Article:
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Defiant behaviour in Primary

Discussion in 'Supply teaching' started by LittleBrownBear, May 21, 2019.

  1. LittleBrownBear

    LittleBrownBear New commenter

    I have just started supply in order to fill a term before starting a permanent post. I have been teaching 15 yrs and after a few wks of visiting different schools I am becoming increasingly concerned about the sheer number of children that are simply defiant . They are not defiant for a supply teacher-they are the same for their class teacher.

    I have had children simply refuse to go to assembly, do the work, sit on the carpet etc. Also have to deal with children with diagnosis who are violent and bash tables, throw pens etc. Most of the time no TA or anyone to call for help.

    I finding it so frustrating but also a very worrying trend.

    Is it just me and how do you deal with it?

    BetterNow, agathamorse and pepper5 like this.
  2. nearmiss

    nearmiss Lead commenter

    Schools should let you know what their behaviour management policy is. If a student with social and emotional or attachment issues finds the classroom a scarey place to be, they need to appreciate that a change of routine can be the last straw for a child with such issues. Good TA support helps everyone. Sadly, cuts have meant that schools have to run on minimal staffing levels. All supply teacher woes are directly the result of the government's so-called "funding formula",.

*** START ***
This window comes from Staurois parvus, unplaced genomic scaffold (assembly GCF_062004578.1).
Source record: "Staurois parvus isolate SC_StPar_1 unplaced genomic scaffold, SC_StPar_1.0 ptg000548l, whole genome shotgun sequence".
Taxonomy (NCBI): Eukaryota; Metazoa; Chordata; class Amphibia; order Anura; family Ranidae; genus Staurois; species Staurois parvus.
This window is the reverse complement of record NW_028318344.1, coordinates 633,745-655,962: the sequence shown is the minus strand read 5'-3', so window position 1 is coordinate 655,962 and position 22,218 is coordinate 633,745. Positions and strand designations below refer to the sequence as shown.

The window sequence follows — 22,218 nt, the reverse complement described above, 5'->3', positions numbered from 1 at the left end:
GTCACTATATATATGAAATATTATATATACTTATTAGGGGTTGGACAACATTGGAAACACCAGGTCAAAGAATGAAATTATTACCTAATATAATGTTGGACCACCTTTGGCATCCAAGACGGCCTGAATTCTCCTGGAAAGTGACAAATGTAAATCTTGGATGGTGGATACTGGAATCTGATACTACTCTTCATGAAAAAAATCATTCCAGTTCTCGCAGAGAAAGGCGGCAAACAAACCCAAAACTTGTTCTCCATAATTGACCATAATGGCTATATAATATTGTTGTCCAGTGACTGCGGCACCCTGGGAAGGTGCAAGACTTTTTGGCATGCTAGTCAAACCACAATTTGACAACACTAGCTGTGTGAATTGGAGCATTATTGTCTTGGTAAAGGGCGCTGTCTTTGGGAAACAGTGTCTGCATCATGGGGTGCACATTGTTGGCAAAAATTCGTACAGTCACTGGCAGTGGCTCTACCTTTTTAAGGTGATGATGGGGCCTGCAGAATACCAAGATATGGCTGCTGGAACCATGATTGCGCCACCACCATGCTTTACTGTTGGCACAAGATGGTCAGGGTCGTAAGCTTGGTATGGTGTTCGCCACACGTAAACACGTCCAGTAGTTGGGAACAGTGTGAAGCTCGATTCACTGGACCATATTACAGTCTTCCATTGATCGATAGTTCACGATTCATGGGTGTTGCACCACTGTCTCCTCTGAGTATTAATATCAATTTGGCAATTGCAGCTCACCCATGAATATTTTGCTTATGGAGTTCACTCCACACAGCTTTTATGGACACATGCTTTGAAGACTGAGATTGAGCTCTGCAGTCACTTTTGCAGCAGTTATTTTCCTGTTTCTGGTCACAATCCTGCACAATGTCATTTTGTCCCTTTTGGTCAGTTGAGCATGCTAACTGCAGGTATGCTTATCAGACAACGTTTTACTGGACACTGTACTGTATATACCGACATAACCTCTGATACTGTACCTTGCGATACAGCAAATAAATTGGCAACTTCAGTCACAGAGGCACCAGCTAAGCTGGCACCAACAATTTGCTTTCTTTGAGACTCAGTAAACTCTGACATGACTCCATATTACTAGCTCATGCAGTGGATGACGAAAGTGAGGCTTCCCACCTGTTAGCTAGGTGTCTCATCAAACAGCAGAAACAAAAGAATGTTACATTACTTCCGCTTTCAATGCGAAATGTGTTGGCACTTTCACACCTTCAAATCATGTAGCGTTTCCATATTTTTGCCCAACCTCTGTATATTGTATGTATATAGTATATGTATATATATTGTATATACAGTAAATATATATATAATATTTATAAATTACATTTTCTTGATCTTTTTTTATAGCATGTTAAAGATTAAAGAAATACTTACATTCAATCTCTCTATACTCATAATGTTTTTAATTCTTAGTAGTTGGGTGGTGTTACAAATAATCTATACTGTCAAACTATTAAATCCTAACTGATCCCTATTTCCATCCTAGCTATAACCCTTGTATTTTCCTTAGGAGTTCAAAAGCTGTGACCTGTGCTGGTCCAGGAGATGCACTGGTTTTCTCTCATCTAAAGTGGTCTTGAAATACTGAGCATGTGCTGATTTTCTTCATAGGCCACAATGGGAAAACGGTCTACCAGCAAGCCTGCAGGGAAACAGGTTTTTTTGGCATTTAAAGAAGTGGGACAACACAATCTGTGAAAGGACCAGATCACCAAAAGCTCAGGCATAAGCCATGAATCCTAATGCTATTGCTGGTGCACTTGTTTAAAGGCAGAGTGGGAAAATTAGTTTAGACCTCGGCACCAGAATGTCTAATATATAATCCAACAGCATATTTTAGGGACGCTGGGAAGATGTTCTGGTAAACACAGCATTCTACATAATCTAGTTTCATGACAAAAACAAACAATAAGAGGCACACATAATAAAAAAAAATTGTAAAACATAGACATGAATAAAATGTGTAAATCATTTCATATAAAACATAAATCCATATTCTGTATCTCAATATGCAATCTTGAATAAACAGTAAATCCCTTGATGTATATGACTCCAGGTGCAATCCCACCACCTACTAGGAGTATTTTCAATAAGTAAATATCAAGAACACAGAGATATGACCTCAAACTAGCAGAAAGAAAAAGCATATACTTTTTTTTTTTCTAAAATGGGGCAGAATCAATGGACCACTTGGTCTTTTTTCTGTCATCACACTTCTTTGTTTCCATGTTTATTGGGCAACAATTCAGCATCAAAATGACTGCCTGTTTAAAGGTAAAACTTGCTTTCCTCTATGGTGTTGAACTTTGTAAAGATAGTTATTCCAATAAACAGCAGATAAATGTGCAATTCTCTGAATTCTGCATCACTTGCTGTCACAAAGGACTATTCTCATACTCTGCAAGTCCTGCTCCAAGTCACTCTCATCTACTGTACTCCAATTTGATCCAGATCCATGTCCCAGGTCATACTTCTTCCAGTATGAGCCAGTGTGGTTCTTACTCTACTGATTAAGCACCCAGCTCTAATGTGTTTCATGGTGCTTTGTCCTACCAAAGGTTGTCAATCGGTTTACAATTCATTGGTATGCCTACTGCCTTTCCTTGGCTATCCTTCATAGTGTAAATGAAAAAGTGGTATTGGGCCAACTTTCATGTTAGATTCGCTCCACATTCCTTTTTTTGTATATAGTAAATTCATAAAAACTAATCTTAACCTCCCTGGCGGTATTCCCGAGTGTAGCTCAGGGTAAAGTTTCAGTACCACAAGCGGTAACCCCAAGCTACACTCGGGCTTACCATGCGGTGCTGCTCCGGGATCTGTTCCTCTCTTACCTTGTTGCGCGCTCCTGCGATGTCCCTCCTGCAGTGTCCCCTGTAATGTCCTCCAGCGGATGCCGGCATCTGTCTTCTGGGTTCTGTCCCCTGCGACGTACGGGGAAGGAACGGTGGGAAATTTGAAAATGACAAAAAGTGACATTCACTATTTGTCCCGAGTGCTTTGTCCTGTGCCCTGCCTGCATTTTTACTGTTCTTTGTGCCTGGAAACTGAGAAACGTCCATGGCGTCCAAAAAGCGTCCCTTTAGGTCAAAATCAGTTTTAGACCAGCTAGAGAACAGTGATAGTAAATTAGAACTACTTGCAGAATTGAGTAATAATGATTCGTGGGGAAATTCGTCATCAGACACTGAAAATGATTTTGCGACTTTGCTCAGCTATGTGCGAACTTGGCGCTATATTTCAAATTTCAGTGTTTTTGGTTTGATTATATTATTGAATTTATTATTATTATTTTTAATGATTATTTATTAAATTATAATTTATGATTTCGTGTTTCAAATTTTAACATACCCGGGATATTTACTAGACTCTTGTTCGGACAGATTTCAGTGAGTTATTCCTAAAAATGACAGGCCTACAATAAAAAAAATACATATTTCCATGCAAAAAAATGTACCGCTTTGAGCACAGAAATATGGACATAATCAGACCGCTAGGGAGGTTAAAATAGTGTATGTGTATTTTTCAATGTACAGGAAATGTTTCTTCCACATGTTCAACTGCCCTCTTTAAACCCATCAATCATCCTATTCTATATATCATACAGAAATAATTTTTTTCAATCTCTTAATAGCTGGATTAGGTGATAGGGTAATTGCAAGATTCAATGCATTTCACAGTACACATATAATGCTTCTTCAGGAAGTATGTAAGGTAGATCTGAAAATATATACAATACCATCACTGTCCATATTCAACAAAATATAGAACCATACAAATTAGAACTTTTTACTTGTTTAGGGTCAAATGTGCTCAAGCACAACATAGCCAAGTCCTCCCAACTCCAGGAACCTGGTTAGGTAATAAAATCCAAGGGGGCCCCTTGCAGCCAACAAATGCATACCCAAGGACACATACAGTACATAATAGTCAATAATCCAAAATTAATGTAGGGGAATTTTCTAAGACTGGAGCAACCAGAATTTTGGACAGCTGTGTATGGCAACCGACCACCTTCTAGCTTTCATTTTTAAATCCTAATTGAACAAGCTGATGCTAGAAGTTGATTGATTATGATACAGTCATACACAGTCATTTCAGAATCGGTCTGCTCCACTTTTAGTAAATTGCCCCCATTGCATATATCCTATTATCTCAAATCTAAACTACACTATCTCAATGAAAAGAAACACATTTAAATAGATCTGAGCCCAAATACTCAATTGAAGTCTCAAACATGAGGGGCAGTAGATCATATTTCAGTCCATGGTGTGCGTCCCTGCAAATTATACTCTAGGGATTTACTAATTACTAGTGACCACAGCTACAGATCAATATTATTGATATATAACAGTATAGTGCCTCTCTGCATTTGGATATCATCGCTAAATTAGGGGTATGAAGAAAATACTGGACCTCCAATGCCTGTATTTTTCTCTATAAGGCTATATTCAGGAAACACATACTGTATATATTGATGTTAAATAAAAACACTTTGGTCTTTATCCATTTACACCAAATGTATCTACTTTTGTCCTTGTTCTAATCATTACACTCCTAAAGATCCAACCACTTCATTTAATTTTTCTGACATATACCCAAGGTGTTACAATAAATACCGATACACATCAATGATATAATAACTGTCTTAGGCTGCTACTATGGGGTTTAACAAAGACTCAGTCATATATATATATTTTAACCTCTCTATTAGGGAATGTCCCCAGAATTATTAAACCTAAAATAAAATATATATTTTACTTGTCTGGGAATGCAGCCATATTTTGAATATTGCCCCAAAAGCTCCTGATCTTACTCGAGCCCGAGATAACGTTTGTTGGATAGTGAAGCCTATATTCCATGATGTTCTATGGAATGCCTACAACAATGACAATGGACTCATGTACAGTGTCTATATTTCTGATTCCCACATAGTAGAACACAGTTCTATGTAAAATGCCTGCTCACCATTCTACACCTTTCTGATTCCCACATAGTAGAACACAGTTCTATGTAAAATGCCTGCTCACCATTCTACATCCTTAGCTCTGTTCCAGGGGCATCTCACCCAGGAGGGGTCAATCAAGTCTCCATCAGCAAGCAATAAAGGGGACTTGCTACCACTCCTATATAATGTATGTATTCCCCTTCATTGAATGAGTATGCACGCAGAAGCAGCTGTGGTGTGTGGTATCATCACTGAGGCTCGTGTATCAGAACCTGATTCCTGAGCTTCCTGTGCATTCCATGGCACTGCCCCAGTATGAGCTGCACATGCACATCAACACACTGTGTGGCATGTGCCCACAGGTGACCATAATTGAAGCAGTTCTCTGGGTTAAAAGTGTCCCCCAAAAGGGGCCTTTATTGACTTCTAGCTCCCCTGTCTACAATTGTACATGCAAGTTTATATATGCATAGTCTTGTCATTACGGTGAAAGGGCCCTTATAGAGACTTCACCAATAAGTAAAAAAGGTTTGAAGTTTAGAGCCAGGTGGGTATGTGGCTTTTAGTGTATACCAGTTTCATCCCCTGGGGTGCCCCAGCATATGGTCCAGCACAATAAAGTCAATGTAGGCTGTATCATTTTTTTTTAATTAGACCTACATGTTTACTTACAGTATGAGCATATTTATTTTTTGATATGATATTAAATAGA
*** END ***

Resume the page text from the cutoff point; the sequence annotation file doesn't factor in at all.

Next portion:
3. Lara mfl 05

    Lara mfl 05 Star commenter

    Oh yes, definitely more defiant behaviour these days than in years gone by.

    As nearmiss points out, there does sometimes seem to be an increase in children with special needs who find 'change' or different rules much more difficult and that's why it's so important to know the particular school's policy and procedure. So I always ask for a copy of the procedure or a 'quick run through' on arrival.
    BetterNow and agathamorse like this.
  4. Jesmond12

    Jesmond12 Star commenter

    No it is not just you LBB. I have been to schools where the behaviour is terrible and I vow never to return.

    Then on the other hand I go to schools where behaviour is excellent and it is a pleasure to be there.
    agathamorse, pepper5 and Lara mfl 05 like this.
  5. BertieBassett2

    BertieBassett2 Star commenter

    Indeed - children become more defiant at a younger age and dealing with them can be very taxing. Added to that is the sense of entitlement that kicks in and you really need to 'screw your courage to the sticking post' to survive in many schools these days. Even 'good' children can test the boundaries but you need to be firm and demonstrate a strong will. Set your stall out from the beginning and make clear your rules (no more than 3 - @pepper5 has good ideas here) and maintain the air of being in charge. It's a very tiring job!
    agathamorse, Lara mfl 05 and pepper5 like this.

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